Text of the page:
Wednesday, July 16, 2008

Depression - The Stop Sign of the Soul

Some of you may wonder why I haven't posted for almost a month. I've been wondering myself. The main reason is that I was away for a week visiting my mom in Santa Fe, New Mexico. I was so grateful for this opportunity and had a fabulous time. However, travel involves so much pre- and post- expenditure of energy for me, that as much as I love it, it still knocks me for a loop. And part of that loop often involves a spiral into the dark place of depression, which brings me to my post for today.

I have tended toward depression most of my adult life. I now realize that my first experience of serious depression was in my early 20's during my first years in college. Looking back, I see that the depression coincided with my first serious identity crisis - if I decide not to be a doctor as I had always imagined, who am I, what am I here for, what the heck am I going to do instead? The depression got clinically significant during my years as a new mother, when I became classically lost in being a wife and full-time mom. Swept up into meeting everybody else's needs, where was I in this equation? After trying so long to cope on my own, I finally sought treatment at the urging of my sister ("life really doesn't have to be this hard...."), and found some relief with short bouts of therapy and many years of medication. I often credit Zoloft with saving my life at that time.

Even with medication, my depression peaked about 10 years ago when our family endured a series of crises, life as I knew it unraveled, and I eventually ended up getting divorced. As most who've been there know, this process was excruciating, and the last thing I ever intended or wanted. But as my friend says, depression is the "stop sign of the soul" and I had to heed the lessons my soul was calling me to learn. I couldn't survive within existing conditions. Satisfied that I had done everything in my power to 'go to the mat' for the marriage, I somehow found the courage to separate. Talk about an identity crisis! I had been fully vested in a lifetime partnership. I remember feeling like I was literally disintegrating at many points during this time.

By the end of my marriage, my spiritual seeking had intensified. When we split, I was in my final semester of massage school (a common path, I found out, among spiritual journeyers), and had also begun exploring energy and intuitive healing in earnest. I was blessed to meet some amazingly gifted clairvoyant and clairaudient healers, and experienced many incredibly powerful sessions. I discovered that, for me, an hour with such a healer was the equivalent in effectiveness of about 6 months of traditional talk therapy. This was not a matter of "believing" in energy work. This was my own experience of it, felt in the body and life changing. These healers work at the soul level, and insights and healing happen in many dimensions, in quantum ways. I learned quickly what Truth feels like when it resonates so clearly and strongly in my field, and it's extremely comforting. I became convinced that it was possible to manage the depression without medication and I gave it my best go. I also recognized my own calling to this profound soul-focused Lightwork.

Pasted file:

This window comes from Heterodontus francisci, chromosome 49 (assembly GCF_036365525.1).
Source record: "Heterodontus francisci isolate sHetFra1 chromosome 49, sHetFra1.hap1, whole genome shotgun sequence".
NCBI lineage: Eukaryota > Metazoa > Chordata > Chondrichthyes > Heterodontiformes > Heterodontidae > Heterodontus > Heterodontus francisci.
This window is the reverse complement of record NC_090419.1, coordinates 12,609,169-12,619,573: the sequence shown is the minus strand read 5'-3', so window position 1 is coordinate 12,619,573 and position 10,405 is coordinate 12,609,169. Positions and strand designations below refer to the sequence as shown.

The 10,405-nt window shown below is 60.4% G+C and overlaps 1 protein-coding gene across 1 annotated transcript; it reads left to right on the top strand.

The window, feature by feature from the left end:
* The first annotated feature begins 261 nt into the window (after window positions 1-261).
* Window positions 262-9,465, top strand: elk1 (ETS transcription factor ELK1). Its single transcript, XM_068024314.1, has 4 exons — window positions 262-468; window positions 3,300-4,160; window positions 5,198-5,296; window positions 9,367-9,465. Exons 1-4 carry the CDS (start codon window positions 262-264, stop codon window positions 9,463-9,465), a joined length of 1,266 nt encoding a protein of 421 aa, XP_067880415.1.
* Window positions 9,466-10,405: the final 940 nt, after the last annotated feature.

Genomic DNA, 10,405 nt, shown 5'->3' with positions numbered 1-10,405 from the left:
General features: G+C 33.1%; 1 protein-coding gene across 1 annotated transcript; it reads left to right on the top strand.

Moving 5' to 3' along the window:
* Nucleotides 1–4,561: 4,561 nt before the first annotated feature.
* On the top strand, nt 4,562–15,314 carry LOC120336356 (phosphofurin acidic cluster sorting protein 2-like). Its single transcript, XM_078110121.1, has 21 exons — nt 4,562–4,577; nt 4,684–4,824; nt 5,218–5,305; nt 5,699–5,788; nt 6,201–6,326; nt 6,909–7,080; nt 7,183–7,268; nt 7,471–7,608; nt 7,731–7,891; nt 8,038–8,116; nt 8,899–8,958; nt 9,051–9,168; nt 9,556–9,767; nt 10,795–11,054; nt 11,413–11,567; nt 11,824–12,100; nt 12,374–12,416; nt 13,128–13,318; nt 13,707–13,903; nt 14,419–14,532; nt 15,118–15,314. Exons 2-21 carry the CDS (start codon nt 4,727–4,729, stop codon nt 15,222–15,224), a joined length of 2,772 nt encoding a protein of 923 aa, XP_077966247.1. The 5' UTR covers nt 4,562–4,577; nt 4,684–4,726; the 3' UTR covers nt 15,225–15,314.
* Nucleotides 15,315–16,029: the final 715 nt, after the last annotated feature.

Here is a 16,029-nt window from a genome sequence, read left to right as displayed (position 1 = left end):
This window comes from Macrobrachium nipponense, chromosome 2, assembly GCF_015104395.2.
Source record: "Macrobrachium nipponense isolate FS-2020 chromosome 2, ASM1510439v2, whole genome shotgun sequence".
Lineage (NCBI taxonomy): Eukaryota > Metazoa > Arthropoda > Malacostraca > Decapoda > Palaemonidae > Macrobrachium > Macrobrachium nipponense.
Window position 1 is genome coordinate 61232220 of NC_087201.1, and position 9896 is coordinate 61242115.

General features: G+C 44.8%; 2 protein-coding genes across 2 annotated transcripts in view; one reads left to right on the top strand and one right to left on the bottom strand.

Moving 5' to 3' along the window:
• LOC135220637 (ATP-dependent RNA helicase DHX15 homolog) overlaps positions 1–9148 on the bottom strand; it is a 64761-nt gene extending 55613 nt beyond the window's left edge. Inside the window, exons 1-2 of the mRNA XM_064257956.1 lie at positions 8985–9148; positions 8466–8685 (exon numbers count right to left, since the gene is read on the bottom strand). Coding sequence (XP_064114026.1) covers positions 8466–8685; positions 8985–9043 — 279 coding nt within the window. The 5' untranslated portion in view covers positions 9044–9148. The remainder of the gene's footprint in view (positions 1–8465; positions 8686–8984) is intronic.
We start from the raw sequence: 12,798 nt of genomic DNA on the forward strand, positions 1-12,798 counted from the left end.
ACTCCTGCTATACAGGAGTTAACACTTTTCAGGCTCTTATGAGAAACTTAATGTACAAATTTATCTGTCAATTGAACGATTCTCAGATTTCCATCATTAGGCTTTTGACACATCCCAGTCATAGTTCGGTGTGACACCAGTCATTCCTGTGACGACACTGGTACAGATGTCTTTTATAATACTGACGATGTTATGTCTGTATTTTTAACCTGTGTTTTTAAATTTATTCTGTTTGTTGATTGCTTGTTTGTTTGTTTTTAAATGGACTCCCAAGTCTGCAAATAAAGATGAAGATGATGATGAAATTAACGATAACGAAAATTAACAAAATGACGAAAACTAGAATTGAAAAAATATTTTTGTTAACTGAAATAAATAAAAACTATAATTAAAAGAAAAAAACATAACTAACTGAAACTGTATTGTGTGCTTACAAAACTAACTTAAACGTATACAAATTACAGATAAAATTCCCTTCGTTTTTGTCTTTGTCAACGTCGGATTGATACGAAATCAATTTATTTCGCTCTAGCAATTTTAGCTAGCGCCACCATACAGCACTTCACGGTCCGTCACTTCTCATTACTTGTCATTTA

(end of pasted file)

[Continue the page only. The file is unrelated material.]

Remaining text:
Although I did have to revisit medication for a short while during the worst of my separation and divorce, I have now successfully remained medication-free for about 5 years. I credit a broad based approach to alternative methods as well as the steadfast support of my dearest Soul Sisters (whom I will profile in future posts!) for my ability, eventually and with much diligence, to overcome seemingly endless setbacks and truly shift my vibration upward. This, I discovered, is the holy grail - a permanently upregulated vibration.

At this point, I am taken by surprise when I feel myself spiralling downward again. I am usually able to take effective action to reverse or prevent full descent, but I still have occasional episodes of finding myself swirling in the thick of darkest despair. But I take heart - these episodes happen much less frequently and I bounce back much more quickly now. I will be sharing my essential tips for surviving these brief - but brutal - episodes in my next post.